January 4th, 2012:


It’s a brave new world out there, exciting and scary at the same time. If you’ve read my blog before, you’re familiar with my “lust” for writing and communicating. I’ve been doing it since I was ten years old and writing a story about a dog on a portable typewriter in the 1950s. I long ago graduated to a computer and I am eternally grateful that my dad forced me to take Typewriting in high school. He knew it was a skill that would translate into money, and in my case it has been a joy because of the writing. I can easily relate to a keyboard—I only wish I’d also learned to play piano.

As the years zoom by, I’m glad I’ve always been interested in new ideas and willing to try them. When my participation in a film project didn’t pan out, I jumped from writing a screenplay to researching and writing an historic novel, Melaynie’s Masquerade: a young woman’s 16th century adventure sailing, as a disguised cabin boy, with Francis Drake to the Caribbean. The project took much longer and involved much more work. When I became impatient finding a literary agent to get published, I discovered self-publishing in 1999. Thanks to good friends and interested readers, I sold some books but not enough to make a living. I never gave up, however.

I knew about E-books quite a few years ago, before the current popularity. Melaynie’s Masquerade was made into an E-book, but only a few were sold since I couldn’t afford the expensive promotions. Amazon has blazed the way with its Kindle and the easy availability of E-books, and I jumped on that bandwagon as well. Who knows where the journey will take me?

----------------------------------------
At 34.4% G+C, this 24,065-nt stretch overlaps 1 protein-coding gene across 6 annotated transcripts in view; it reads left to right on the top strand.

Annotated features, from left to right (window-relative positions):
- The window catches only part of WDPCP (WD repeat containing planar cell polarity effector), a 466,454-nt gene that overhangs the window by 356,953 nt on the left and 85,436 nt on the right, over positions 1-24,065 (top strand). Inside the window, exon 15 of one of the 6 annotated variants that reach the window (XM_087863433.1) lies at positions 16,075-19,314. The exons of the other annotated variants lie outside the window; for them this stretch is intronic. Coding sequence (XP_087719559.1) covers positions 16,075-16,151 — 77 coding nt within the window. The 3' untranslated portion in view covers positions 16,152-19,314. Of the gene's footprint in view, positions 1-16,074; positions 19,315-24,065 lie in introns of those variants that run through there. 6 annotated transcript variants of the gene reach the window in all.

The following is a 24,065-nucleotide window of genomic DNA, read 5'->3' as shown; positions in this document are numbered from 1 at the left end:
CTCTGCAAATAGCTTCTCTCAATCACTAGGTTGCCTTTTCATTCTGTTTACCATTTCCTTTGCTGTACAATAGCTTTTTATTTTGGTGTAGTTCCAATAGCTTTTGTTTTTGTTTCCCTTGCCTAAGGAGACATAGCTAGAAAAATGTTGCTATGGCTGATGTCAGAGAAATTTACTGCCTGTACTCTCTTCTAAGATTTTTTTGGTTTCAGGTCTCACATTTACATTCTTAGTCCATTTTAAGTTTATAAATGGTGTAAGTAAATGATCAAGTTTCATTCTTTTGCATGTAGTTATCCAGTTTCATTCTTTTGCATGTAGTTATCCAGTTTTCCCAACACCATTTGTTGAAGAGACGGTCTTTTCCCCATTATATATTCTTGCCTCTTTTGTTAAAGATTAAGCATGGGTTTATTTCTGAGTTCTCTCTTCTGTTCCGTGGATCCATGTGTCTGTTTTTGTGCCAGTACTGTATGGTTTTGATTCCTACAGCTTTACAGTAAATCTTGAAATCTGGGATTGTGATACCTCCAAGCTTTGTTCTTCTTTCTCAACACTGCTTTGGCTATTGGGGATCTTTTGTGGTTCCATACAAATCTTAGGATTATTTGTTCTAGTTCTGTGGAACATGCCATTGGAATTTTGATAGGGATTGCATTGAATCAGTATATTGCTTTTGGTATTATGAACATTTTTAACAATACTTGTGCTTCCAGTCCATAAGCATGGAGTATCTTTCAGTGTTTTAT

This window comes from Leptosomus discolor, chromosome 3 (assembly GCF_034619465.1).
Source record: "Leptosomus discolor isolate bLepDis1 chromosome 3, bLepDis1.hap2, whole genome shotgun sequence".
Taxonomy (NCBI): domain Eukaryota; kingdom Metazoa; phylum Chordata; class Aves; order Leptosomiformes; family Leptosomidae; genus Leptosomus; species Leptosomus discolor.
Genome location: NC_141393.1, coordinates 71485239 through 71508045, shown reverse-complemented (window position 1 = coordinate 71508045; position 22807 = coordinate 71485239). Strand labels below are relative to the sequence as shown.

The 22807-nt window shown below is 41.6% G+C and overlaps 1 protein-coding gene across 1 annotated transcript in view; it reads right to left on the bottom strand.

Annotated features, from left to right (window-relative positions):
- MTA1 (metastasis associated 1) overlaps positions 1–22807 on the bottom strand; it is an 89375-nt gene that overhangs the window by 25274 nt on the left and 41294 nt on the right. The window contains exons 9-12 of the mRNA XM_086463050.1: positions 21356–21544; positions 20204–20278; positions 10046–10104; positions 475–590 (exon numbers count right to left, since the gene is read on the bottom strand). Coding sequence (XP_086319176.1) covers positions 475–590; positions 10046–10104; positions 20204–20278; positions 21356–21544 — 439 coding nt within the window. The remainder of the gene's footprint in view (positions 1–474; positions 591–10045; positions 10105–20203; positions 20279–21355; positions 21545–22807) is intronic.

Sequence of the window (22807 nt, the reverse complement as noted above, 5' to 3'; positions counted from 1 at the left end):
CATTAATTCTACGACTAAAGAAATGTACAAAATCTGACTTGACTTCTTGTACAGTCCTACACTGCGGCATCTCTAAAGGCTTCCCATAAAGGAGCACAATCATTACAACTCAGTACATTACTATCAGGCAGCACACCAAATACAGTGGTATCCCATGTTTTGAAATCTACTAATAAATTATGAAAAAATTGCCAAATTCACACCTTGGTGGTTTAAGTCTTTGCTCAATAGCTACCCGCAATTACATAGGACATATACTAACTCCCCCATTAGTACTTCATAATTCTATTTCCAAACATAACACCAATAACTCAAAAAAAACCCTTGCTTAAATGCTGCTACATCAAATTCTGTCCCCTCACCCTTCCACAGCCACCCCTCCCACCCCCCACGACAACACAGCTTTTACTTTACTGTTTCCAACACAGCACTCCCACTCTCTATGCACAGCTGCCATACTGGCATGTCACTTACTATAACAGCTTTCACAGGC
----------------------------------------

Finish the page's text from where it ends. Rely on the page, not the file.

My blog has been home to many true stories about my life and adventures. Perhaps the most fascinating have been the tales of life in Tripoli, Libya. After putting Melaynie’s Masquerade on Amazon, I combined my stories of Libya into An Army Brat in Libya and have it for sale on Amazon.

My latest small book, called a “single” on Amazon Kindle E-books, is Colonels Don’t Apologize. It’s a serious story of life from the point-of-view of the dependents of a dysfunctional military father. I think the ending is upbeat but you’ll have to judge for yourself.

Writing these books, and there are more to come, has been the easy part. Getting them into the proper format—and each new device has its own procedure—is the difficult part. I have my son, Hans Giraud, to thank for all the conversions and for his artistic help in creating new book covers or sizing old covers down.

What the heck—I still love to learn new things! Wouldn’t life be boring if we didn’t have challenges to overcome?

Colonels Don’t Apologize:   http://www.amazon.com/dpB006SQB82E

Or simply look me up in Amazon under Victoria Giraud and you can view all the books I’ve written.







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